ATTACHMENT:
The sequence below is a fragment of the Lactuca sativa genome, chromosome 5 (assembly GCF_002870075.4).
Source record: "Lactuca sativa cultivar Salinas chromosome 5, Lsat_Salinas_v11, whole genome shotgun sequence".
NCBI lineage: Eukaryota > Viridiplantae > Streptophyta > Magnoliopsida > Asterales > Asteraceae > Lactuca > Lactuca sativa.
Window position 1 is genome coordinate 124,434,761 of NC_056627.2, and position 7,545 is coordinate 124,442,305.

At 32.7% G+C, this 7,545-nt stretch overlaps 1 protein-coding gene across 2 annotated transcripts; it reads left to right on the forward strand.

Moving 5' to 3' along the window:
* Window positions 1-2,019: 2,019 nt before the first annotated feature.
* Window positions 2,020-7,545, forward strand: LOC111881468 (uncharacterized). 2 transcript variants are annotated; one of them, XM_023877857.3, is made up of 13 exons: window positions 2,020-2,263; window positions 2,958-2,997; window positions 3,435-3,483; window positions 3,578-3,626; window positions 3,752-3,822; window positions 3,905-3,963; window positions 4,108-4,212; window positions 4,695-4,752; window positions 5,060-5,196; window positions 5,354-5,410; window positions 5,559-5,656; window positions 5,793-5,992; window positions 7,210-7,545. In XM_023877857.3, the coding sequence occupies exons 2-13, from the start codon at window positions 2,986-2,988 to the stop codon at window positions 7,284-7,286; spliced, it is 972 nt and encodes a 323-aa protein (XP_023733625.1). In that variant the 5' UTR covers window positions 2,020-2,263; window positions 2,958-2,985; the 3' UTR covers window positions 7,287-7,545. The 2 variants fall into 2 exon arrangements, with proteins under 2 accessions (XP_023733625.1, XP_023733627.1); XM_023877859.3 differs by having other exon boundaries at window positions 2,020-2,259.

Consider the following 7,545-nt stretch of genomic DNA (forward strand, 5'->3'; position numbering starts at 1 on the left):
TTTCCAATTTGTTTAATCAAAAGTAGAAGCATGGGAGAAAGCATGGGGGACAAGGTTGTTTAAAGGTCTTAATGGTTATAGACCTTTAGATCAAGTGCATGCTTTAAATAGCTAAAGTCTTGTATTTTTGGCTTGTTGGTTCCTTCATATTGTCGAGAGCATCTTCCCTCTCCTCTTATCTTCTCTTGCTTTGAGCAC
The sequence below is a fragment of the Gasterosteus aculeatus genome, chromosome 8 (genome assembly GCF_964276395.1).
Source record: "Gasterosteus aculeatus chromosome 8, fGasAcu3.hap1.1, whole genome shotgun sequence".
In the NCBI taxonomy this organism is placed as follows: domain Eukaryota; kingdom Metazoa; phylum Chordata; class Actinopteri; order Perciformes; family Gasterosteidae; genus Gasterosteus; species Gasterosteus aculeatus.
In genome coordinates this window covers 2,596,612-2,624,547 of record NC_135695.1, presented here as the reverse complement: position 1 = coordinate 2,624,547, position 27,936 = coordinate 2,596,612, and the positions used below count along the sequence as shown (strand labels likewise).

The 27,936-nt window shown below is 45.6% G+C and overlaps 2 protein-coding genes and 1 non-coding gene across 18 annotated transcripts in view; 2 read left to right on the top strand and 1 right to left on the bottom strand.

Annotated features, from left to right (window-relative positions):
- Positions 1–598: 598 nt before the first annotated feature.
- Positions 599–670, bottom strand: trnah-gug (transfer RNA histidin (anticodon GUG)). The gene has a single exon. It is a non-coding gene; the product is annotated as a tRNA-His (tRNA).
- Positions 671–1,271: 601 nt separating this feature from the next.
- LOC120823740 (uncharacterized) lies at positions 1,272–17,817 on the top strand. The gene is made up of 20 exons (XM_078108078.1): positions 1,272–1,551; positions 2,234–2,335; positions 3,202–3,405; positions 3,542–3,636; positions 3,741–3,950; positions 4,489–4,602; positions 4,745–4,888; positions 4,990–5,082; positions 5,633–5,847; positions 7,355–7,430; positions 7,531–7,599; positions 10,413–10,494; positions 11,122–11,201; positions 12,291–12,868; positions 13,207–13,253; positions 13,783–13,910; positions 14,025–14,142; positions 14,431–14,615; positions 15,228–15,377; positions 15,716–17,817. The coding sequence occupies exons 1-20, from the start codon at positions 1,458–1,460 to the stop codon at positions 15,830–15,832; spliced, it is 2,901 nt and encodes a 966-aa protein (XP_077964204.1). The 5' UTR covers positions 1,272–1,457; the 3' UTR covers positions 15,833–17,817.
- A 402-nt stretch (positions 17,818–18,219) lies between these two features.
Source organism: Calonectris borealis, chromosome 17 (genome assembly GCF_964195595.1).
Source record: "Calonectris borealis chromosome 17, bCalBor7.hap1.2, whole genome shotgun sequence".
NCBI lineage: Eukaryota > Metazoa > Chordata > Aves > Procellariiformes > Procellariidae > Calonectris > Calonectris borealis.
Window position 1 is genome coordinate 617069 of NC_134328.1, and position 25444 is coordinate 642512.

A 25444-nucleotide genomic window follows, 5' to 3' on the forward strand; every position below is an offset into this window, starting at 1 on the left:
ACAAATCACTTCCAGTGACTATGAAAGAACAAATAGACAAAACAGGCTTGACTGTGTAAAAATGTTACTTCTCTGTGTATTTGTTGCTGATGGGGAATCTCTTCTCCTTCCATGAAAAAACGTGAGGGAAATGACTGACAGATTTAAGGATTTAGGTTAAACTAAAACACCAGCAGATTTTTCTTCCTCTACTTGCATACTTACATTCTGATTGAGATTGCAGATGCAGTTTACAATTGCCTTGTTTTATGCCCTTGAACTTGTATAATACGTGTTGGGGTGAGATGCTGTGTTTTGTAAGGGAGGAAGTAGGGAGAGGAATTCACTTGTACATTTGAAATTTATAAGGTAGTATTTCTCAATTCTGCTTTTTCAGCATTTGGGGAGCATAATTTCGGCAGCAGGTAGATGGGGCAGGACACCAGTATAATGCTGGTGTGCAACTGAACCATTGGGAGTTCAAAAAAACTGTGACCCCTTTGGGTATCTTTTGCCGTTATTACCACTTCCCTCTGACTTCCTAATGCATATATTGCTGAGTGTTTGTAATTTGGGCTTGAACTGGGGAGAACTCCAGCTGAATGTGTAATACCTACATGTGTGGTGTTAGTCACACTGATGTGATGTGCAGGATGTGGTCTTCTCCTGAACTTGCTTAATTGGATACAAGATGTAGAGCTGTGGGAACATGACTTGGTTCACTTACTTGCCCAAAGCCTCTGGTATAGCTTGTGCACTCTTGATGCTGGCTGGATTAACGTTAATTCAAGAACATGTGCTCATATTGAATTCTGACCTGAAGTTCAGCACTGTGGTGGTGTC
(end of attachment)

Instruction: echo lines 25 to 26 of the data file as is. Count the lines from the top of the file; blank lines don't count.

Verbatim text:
Window position 1 is genome coordinate 617069 of NC_134328.1, and position 25444 is coordinate 642512.

A 25444-nucleotide genomic window follows, 5' to 3' on the forward strand; every position below is an offset into this window, starting at 1 on the left: